Foot Locker Cross Country Champs controversy

Yesterday I mentioned the results of the Foot Locker National Cross Country Championship, which on the boys’ side was won by Soloman Haile of Silver Spring, Maryland by way of Ethiopia. Haile made it look easy in pulling away in the final mile of the 3.1-mile race to win by a solid seven seconds, and in fact claimed that it was easy.
But there’s a problem with Haile’s win: It’s possible–seemingly very likely in fact–that Haile didn’t belong in the race and has no business taking part high-school sports. Credible speculation as to Haile’s background and age exists, and some pretty damning evidence points toward him competing under the name Solomon Semunguse as a 20-year-old throughout much of 2007, winning prize money at numerous road races (a no-no for prep athletes no matter how old), and then enrolling at Sherwood High School under his current name in the fall of 2007.


Discussion of Haile’s age is not a new subject, but has naturally picked up momentum with his winning a national championship. While Internet rumors are generally worth less than the HTML files they’re written into, the whole saga is intriguing and can be followed by patient souls here.
As is always the case on the calamitous Letsrun.com message board, this long string is a chimera of seemingly substantive input, querulous nonsense (“Who cares how old he is, our kids need to step up and learn to run against the best!!!”), humor (“I heard he celebrated his Foot Locker win by drinking a beer. Legally.”), and weirdness (discussion of the Coptic calendar and its possible role in the controversy; demands for DNA testing). What people are demanding most is to see Haile’s passport, not that this would necessarily be conclusive.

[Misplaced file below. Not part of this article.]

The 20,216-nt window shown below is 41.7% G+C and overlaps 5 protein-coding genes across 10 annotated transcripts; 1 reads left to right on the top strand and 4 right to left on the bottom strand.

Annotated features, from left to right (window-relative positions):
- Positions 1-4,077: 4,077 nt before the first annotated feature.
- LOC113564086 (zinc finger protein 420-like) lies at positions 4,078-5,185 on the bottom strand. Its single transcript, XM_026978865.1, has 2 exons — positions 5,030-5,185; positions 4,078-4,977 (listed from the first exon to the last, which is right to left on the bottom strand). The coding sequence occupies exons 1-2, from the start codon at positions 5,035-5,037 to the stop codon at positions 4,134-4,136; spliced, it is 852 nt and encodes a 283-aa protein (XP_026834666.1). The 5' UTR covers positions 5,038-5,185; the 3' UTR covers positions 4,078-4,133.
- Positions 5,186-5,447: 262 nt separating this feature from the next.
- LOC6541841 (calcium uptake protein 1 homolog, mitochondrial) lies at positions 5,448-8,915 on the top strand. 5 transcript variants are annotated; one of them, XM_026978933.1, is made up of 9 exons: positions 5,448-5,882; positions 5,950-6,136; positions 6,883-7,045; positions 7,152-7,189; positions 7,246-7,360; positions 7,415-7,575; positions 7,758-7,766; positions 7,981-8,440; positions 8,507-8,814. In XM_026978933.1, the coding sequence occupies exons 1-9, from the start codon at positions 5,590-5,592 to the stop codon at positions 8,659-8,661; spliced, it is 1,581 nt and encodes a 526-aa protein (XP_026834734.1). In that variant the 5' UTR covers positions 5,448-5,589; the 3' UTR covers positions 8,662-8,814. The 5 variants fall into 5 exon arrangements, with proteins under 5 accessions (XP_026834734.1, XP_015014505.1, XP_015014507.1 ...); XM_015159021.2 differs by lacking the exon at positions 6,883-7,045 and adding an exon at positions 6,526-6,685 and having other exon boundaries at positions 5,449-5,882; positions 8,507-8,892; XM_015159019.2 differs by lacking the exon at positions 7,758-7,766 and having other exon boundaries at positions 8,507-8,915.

If I had to bet one way or the other, I would put my money on this “kid” being at least 20. There is a long, deep precedent for this sort of thing among African immigrant distance runners. A few years ago, a Sudanese kid named Guor Majak enrolled as a sophomore at my alma mater, Concord High School in New Hampshire. In the ensuing years he tore apart a couple of school records (but not Christopher Basha’s then-state record in the 1600 meters, set in 1988 when I was Basha’s teammate), but by the time he was a senior he was too old to compete at Foot Locker even though the NHIAA had let him run cross country for CHS that fall. He was ineligible for spring track months later. But the difference between Majak and Haile is that everyone knew Guor was old for his grade.
Kenyans have been sending superannuated atheletes to the World Junior Cross Country Championships for years, and they usually get away with it because of the difficulty in establishing true age. But when someone shows up as a 19-year old one year and then starts competing in top-tier marathons as a 24-year-old two years later, something’s screwed up. And the incentive to cheat is significant; as one Letsrun.com wag sarcastically put it, “I overheard this conversation a few years ago: ‘Hey Mom, we’re going to leave the sh!thole called Ethiopia and go to America. Rip up my birth certificate and tell everyone I’m 4 years younger than I am. Then you won’t have to pay for my college, I’ll get a scholarship and buy you that farm and 12 cows when we come back to this sh!thole. We’ll have it made in the shade, bayyyyybeeee!'”
We’ll see what, if anything, comes of this. But it’s most likely far from a dead issue.

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